Writing hashtags and Twittter chats are hot right now. There are plenty of pages explaining them and what to look for, but who are these chats for? What can be gained from them?
Here are five kinds of writers and the benefits they can gain from participating in a Twitter chat.
1) The Social Butterfly
Contrary to stereotype, not all writers are introverts! There are plenty of writers who crave the company of others, and they often struggle with the solitary nature of writing. Social Butterflies should make sure they develop and maintain a strong writing community around themselves.
If you can’t get to a live meeting or conference (and you should really try to!) a Twitter chat is ideal. Wherever you are, all you need is a device and an internet connection. You can join the chat as it happens, or scroll through later. Either way, don’t be shy. Reach out to fellow participants. Compliment them, ask questions, retweet, and commiserate. The whole point is to get people communicating on topics that they care about. Twitter chats are an excellent opportunity to make writing friends! You may find your next critique partner or cheerleader.
2) The Student
Are you interested in craft? In how other writers handle writing challenges? A lot of writing chats ask questions like, “How do you do this?” and the responses are excellent.
For example, check out this Storify of a #Storycrafter chat about developing original ideas. Host Faye asked how writers generate original ideas (Question #2) and she got over a dozen unique responses. That kind of wide-ranging perspective can give you great insight into craft and how others think and view the world.
3) The Blogger
Here’s a secret: you don’t have to answer the questions in real-time as part of the chat! There are a lot of benefits to participating live, but this is the Internet and nothing ever really dies. You can use the chat’s theme or questions as blog prompts, even long after the original chat. Respond with the fullness a blogging platform grants you, where you aren’t confined to 140 characters.
The rule is, you have to cite who you got the idea from. Provide the hashtag and thank the host for being your inspiration. You’ll actually be giving the chat an SEO boost: Google loves when thoughtful content links to more good content.
When your post goes live make sure you tweet about it! Use the chat’s hashtag and thank the hosts using their Twitter handles. If you time it for just before or after a regular chat (avoid tweeting during the chat, that’s rude), you could be seen by a lot of regular participants who will click through and comment!
4) The Host
Playing host to a chat teaches leadership, diligence, vigilance, group management, and more. People are looking forward to your chat, and it’s up to you to be prepared to make it happen.
For each recurring chat, a host must:
- Decide on the chat’s theme or topic.
- Promote the chat ahead of time.
- Think up between 4 and 10 questions or prompts.
- OPTIONAL: Make graphics for the week, for promotional purposes or to help questions show up in the feed.
- Either cue up question tweets using a scheduling service like Tweetdeck or HootSuite, OR stay at the ready to tweet each question live after an appropriate interval.
- Encourage interaction between participants.
- Oversee the hashtag, looking for trolling and other harmful content, and take action when it appears.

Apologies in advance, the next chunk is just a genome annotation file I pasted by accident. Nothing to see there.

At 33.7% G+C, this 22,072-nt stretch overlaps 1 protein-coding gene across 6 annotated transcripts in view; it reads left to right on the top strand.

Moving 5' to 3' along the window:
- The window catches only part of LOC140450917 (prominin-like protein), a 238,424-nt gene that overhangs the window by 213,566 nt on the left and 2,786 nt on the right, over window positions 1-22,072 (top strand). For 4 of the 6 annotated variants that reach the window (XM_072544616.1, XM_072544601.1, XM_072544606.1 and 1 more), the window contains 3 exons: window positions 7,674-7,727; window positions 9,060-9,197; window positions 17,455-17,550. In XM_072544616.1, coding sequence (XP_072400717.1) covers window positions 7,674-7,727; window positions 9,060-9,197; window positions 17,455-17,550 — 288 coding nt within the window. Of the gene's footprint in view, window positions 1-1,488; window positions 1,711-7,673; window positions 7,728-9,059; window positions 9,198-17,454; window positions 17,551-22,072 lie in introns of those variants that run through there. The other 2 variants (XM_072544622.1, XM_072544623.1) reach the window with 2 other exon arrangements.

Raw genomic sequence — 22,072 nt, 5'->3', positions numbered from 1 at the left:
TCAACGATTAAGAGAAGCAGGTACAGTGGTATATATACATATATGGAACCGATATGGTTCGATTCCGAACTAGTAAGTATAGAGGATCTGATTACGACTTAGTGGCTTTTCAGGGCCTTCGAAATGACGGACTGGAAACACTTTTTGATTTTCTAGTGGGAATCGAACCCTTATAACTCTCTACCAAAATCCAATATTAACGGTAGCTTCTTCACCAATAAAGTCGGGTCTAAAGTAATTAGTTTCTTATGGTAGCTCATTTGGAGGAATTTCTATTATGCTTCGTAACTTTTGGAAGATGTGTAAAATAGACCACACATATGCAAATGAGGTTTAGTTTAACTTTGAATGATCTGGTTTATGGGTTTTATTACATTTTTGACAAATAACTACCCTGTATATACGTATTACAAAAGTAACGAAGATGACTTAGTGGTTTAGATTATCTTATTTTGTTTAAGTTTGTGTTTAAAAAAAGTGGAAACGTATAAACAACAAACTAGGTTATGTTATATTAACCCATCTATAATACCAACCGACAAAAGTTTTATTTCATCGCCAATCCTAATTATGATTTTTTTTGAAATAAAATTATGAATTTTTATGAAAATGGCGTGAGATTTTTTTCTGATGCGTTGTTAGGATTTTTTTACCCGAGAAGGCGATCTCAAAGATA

Hosts put a lot of work in behind the scenes, and a thank you tweet at the end of the chat is a nice way to show your appreciation.
In return, hosts get:
- Name recognition & reputation boost within the writing community.
- Improved social media rankings (New followers, more impressions/views, favorites, and retweets).
- A stronger writing community that supports them.
5) The Lurker
Watching all these other writers chat and share can be a great learning experience! You may only be reading the feed, but you’re learning about other writers, about craft, and about group dynamics. Maybe one day you’ll feel prepared to participate directly.
When Robin Lovett first urged me to join her chat, #RWchat for romance writers, I was extremely hesitant. I’m one of those introvert writers. I had a Twitter account, but mostly I tweeted into the void and liked what other people had to say. I didn’t start or continue conversations. Chatting changed all that. I came to recognize other participants and enjoyed following their interactions. When I moved time zones and was no longer able to participate, I started a new chat that worked for my schedule, #RPmyBook. That’s how big an impact it had on me. That’s how much I missed my weekly check-in with other writers.
If you’re interested in finding a chat, check out Mica Scotti Kole’s excellent @writevent account for updates and her comprehensive list of Daily Twitter Writing Events. Dip your toe in with one of the prompts to post a line from your work-in-progress, and follow along when live chats happen.
No matter who you are, you can benefit from Building Your Community, as we say here at diyMFA. And keep an eye out for #diyMFA!
Bronwen Fleetwood writes contemporary and fantasy novels for young adults. After four years running the Princeton Writing Group and acting as Municipal Liaison for the Central New Jersey Region for NaNoWriMo, she’s gone back to her roots in South Africa. From her home between the mountains and the sea she connects with writers globally through the Twitter chat #RPmyBook. Visit Bronwen at her website, or on Twitter.